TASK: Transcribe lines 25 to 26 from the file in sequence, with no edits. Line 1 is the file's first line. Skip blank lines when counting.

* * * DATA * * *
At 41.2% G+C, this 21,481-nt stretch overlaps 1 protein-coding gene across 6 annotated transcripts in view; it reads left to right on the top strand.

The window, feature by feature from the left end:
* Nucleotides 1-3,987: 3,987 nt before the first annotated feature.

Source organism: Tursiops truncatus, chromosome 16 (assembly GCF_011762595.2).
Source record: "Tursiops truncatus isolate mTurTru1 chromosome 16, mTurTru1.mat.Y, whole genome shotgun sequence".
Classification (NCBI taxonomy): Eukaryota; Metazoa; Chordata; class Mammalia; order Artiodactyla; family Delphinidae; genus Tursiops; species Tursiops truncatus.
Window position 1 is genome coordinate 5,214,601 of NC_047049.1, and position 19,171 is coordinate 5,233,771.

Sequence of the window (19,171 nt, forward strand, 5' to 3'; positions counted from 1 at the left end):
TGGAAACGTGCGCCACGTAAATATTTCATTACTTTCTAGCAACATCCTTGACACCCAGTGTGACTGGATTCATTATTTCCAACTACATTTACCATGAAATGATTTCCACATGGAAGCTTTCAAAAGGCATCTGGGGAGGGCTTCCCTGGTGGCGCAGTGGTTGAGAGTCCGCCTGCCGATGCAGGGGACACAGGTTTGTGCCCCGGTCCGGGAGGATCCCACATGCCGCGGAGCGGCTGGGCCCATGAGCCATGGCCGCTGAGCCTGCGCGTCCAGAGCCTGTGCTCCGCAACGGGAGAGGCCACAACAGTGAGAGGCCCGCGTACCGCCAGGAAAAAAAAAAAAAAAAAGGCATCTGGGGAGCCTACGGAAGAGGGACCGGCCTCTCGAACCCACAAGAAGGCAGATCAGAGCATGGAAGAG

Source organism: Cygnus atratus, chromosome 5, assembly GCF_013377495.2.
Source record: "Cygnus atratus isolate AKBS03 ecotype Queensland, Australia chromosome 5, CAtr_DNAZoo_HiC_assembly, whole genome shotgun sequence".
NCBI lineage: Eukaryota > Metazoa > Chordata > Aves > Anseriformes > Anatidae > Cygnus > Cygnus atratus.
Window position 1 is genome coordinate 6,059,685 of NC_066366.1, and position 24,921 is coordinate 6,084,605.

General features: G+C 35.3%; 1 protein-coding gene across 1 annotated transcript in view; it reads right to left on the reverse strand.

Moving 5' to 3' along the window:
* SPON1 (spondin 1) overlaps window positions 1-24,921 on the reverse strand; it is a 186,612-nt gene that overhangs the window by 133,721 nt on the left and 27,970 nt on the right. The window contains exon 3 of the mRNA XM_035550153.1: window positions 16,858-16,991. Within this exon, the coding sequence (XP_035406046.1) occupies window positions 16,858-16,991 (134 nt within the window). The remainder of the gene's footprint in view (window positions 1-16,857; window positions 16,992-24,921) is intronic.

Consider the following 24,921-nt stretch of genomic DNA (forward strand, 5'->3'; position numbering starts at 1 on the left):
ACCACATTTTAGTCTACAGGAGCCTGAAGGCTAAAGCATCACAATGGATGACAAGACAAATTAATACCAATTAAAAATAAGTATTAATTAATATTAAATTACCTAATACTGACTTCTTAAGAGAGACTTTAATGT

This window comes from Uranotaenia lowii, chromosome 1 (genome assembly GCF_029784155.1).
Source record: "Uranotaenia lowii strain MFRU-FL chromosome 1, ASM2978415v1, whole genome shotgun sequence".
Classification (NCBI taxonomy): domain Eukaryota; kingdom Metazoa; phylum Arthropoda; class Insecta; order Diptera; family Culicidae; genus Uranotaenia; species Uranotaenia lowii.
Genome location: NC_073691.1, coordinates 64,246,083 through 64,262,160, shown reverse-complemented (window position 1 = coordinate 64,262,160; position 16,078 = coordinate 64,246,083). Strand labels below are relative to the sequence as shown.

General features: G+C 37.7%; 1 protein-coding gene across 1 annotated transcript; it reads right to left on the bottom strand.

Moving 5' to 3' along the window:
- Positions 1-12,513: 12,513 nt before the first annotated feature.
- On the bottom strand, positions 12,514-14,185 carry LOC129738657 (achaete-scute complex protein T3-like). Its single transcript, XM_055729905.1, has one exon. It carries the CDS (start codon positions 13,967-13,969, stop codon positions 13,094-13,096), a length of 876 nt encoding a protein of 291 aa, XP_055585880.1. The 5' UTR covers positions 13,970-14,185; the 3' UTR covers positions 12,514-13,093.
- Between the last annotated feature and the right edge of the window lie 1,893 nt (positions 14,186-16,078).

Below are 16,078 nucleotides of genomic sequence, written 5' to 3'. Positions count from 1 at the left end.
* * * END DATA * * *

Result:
- Positions 1-12,513: 12,513 nt before the first annotated feature.
- On the bottom strand, positions 12,514-14,185 carry LOC129738657 (achaete-scute complex protein T3-like). Its single transcript, XM_055729905.1, has one exon. It carries the CDS (start codon positions 13,967-13,969, stop codon positions 13,094-13,096), a length of 876 nt encoding a protein of 291 aa, XP_055585880.1. The 5' UTR covers positions 13,970-14,185; the 3' UTR covers positions 12,514-13,093.